Void City 01 - Staked Online - J. F. Lewis




Somewhere in the middle of my rant it occurred to me that I’d killed whoever it was I’d been yelling at, so arguing was no longer important. I looked down at my victim’s broken headless body and winced at the unnatural odor of rapidly rotting flesh. It never smells right to me when a vampire dies. I’ve always chalked it up to bowels. If you don’t eat, you don’t shit, and death just doesn’t smell right without it.

Whoever this guy was, he’d obviously been a Master vampire, because Drones and Soldiers don’t get the quick rot treatment. They turn to dust and blow away…which smells even less natural. And if he’d been a Vlad like me, he’d still be kicking.

I glanced around the dingy back alley where we’d been arguing and couldn’t remember exactly where I was, what we’d been fighting about, or what I’d done with the guy’s head. From the way the neck muscles had been ripped, I was guessing I’d torn it off. If he’d been human, I would have been soaked in blood, but vampires don’t bleed easily; my fingers were barely damp.

Out of curiosity, I went looking for What’s His Name’s head and found it lying next to the Dumpster at the back of the alley. I figured I ought to see if I recognized him. In spite of the unnaturally rapid decay, he looked vaguely familiar, like I might have seen him around town. Other than that his face didn’t ring any bells.

A homeless man was curled up against the wall of the alley, shaking like a leaf and staring at me. I tucked Dead Guy’s head under my arm and slipped the bum a twenty, mostly to screw with his mind, but also because I was sorry he’d seen whatever it was he’d seen. Besides, the homeless guy kind of looked like Alex Trebek and Jeopardy! is a damned good show.

“Do you want me to tell the police somethin’ in particular?” asked the bum.

“Don’t talk to me, you dirty little fucker,” I snarled. I flashed my fangs at him and let my eyes do the whole glowing red bit. “I’m not paying you to do anything. The body will burn up when the sun hits it. Tell the cops whatever you want. If they believe you at all, they’re well paid to do the right thing. This is VoidCity, sweetheart.”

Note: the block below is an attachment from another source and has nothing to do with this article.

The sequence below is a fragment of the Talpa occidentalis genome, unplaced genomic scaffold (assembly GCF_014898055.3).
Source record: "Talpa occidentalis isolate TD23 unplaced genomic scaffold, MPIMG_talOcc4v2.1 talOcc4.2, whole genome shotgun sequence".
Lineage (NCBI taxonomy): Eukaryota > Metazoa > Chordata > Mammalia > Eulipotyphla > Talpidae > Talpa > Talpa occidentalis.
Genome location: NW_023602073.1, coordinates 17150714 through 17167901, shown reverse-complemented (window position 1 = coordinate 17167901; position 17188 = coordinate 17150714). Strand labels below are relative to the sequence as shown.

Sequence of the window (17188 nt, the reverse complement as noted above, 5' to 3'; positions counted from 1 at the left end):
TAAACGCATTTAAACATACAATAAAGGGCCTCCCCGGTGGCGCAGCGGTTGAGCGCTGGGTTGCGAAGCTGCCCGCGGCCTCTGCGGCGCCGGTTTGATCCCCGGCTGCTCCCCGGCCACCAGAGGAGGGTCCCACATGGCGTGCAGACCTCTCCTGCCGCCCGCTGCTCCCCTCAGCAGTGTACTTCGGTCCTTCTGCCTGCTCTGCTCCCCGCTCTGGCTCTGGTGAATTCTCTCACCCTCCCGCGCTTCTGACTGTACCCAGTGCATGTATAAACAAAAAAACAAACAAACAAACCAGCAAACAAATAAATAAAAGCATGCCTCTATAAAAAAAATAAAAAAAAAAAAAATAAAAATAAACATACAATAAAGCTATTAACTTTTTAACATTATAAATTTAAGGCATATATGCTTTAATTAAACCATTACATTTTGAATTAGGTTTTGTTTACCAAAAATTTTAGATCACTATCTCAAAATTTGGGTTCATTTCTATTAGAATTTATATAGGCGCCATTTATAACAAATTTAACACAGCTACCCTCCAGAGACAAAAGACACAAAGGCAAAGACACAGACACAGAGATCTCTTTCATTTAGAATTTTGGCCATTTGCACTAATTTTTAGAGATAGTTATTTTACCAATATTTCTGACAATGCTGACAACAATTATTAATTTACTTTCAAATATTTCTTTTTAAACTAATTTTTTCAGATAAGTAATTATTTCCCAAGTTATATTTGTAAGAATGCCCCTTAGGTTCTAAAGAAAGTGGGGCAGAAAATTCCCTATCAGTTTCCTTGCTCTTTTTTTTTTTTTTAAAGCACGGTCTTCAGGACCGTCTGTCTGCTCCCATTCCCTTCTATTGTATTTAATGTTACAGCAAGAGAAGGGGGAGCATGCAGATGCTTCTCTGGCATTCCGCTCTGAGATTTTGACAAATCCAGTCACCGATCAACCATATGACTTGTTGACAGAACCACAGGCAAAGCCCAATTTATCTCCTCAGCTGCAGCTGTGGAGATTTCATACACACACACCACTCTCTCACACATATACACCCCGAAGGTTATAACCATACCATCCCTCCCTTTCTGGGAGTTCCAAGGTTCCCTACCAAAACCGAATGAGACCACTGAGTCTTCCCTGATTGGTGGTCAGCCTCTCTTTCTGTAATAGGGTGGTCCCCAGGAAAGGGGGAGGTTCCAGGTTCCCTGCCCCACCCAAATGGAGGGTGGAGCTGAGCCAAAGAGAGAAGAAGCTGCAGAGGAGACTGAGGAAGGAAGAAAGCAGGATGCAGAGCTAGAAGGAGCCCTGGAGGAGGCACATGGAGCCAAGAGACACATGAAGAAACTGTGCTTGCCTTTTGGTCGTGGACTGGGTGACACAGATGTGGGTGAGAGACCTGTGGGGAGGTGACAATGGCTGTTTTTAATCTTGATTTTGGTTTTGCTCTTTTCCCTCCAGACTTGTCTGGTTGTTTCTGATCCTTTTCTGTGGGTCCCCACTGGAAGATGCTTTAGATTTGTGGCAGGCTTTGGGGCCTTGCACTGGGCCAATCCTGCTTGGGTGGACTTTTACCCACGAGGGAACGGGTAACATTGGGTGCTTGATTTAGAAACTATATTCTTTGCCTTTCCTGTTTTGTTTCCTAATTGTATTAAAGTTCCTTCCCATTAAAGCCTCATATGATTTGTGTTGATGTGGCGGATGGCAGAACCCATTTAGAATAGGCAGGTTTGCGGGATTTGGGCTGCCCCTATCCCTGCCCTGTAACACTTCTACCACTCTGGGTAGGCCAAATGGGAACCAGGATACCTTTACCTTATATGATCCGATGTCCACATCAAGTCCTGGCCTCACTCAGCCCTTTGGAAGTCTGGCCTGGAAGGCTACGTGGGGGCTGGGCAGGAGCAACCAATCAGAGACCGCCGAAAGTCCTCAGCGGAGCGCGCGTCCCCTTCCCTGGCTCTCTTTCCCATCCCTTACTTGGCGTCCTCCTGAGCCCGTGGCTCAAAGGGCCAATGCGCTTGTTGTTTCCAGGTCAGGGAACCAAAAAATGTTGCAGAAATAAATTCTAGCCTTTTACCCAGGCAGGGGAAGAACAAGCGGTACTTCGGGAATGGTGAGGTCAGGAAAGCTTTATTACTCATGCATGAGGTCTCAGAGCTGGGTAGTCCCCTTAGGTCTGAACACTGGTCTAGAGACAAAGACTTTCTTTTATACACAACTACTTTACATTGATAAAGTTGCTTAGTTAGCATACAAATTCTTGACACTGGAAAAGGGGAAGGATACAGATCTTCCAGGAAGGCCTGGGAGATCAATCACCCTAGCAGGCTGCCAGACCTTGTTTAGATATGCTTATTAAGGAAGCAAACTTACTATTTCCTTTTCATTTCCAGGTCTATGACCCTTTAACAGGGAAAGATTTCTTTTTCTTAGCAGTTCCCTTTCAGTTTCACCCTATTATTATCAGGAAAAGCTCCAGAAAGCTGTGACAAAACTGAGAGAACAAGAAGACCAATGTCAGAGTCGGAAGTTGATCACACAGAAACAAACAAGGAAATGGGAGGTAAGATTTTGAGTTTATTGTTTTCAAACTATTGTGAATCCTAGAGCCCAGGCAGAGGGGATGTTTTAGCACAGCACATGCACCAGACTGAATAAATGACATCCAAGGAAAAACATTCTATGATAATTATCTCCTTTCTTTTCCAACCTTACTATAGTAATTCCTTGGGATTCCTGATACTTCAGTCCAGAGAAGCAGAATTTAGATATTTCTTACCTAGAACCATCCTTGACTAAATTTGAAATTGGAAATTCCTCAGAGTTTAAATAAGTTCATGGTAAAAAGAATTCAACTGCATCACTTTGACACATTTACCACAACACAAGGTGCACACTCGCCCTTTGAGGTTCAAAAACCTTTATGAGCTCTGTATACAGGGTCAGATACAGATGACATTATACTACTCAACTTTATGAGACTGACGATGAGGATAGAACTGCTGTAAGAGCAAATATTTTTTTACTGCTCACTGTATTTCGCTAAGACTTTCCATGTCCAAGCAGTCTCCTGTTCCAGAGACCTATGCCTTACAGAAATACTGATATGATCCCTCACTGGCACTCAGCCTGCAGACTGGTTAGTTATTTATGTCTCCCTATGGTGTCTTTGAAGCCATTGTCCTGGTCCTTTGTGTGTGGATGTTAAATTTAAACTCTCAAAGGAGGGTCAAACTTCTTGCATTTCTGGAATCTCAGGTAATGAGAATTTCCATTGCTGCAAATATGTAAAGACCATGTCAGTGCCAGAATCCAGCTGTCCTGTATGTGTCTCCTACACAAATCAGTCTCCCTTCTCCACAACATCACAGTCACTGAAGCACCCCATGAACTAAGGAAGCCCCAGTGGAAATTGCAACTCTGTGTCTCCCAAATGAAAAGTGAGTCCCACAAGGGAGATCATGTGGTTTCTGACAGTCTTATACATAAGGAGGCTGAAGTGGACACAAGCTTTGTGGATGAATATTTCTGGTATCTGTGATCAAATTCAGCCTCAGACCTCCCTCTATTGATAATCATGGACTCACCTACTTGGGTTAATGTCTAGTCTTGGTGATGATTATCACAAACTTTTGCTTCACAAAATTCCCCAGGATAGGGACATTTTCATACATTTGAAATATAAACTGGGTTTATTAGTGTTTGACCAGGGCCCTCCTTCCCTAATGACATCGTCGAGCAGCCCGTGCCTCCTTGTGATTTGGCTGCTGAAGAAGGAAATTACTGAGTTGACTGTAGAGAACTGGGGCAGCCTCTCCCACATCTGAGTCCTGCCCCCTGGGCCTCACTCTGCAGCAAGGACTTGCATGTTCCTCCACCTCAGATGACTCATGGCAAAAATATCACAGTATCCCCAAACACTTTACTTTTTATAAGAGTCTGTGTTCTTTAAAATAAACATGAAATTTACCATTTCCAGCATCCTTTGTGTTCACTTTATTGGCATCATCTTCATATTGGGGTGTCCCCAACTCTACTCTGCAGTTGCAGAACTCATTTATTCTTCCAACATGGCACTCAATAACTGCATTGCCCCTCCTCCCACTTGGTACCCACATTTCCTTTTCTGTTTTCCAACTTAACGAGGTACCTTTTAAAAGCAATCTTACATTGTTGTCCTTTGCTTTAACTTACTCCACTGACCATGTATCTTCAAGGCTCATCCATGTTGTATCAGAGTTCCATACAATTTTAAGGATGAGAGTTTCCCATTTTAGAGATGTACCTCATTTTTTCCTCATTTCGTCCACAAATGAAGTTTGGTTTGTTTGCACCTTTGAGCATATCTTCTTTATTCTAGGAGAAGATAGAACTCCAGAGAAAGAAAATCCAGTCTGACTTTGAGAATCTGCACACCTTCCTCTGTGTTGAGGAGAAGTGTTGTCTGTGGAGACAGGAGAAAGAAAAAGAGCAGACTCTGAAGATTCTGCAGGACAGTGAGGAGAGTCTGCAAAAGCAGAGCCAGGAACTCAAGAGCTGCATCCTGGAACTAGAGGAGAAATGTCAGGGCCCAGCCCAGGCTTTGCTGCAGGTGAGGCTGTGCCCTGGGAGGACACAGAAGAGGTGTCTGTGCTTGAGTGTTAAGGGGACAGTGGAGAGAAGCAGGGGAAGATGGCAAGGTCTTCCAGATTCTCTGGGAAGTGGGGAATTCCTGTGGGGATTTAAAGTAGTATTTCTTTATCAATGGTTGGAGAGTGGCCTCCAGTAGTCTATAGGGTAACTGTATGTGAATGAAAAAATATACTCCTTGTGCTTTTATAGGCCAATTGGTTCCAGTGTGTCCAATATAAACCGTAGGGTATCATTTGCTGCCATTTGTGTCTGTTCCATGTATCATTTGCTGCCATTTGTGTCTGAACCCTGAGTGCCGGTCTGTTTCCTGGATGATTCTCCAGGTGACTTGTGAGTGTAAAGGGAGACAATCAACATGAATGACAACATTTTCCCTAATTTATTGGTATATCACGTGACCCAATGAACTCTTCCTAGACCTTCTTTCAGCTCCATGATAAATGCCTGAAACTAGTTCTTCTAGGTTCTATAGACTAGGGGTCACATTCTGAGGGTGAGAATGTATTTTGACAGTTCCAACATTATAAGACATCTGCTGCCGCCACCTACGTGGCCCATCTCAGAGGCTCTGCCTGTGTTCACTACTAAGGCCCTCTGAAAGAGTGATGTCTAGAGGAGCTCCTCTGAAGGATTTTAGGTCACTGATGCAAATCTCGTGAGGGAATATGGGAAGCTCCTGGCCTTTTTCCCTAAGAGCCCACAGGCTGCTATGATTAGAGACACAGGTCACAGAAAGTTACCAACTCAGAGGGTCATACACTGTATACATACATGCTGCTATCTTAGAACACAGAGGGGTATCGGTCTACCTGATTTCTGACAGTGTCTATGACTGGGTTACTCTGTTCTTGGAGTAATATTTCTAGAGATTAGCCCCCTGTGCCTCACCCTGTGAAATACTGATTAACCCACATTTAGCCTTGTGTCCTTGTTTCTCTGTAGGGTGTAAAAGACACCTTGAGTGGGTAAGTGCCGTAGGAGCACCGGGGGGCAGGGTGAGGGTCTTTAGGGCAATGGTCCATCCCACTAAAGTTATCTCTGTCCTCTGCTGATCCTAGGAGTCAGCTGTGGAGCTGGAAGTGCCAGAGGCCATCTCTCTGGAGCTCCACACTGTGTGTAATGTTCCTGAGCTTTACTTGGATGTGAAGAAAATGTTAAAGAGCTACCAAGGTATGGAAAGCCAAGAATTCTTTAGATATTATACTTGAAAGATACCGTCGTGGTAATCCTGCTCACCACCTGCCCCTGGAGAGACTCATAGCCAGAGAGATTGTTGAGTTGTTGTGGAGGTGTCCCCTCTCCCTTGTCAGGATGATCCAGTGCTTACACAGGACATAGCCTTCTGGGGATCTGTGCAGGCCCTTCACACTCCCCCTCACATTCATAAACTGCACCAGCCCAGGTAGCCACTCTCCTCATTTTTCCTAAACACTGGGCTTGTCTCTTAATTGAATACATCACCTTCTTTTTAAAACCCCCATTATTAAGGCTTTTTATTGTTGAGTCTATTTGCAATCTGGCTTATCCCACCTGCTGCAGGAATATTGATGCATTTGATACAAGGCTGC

Norms don’t notice the supernatural here unless they aren’t really normal. The spell that hangs over this city doesn’t work on crazies, though. In this case I suspected the bum might remember what actually happened rather than thinking he’d seen a mugging or a gang fight or something.

I can’t see magic, but I know that’s how the spell is supposed to work. Your average Joe or Jane will forget the undead, the werewolves, even the demons that roam Void City and call it home…or sometimes they remember it wrong, their memories haphazardly replaced or jumbled by the spell. To see vampires and remember it later, you have to be crazy, be supernatural yourself, or be part of the scene, focused on being “in” with the undead crowd.

The cops all work for some high society fang I’ve never met and have no interest in meeting. I forget his name. If the police in his pocket have to cover up your crimes, you get a bill in the mail or a demand via phone from Captain Stacey with the VCPD. Everybody calls it the fang fee, because vampires get hit with the most of them. It’s just one of the extra headaches of being a vampire, right alongside having to drink blood, staying away from holy objects, avoiding sunlight….

Sunlight. I looked at my watch and cursed angrily. You’d think a vampire could remember to be in by sunrise, but my time sense has always sucked. Dropping the vamp’s head and ignoring the bum, I dashed for my car only to see the driver’s side door already glowing cheerily with the first lovely rays of dawn. I stopped for a moment in the shade of the alley to watch the sun’s reflection in my Hummer’s windshield. I used to love the sun. I still do, but now she doesn’t like me so much. Which makes her not that much different from any number of women I dated back during my living years.

I strolled back down the alley and glared disapprovingly at the bum. In the increasing illumination I could see him much better, and he didn’t look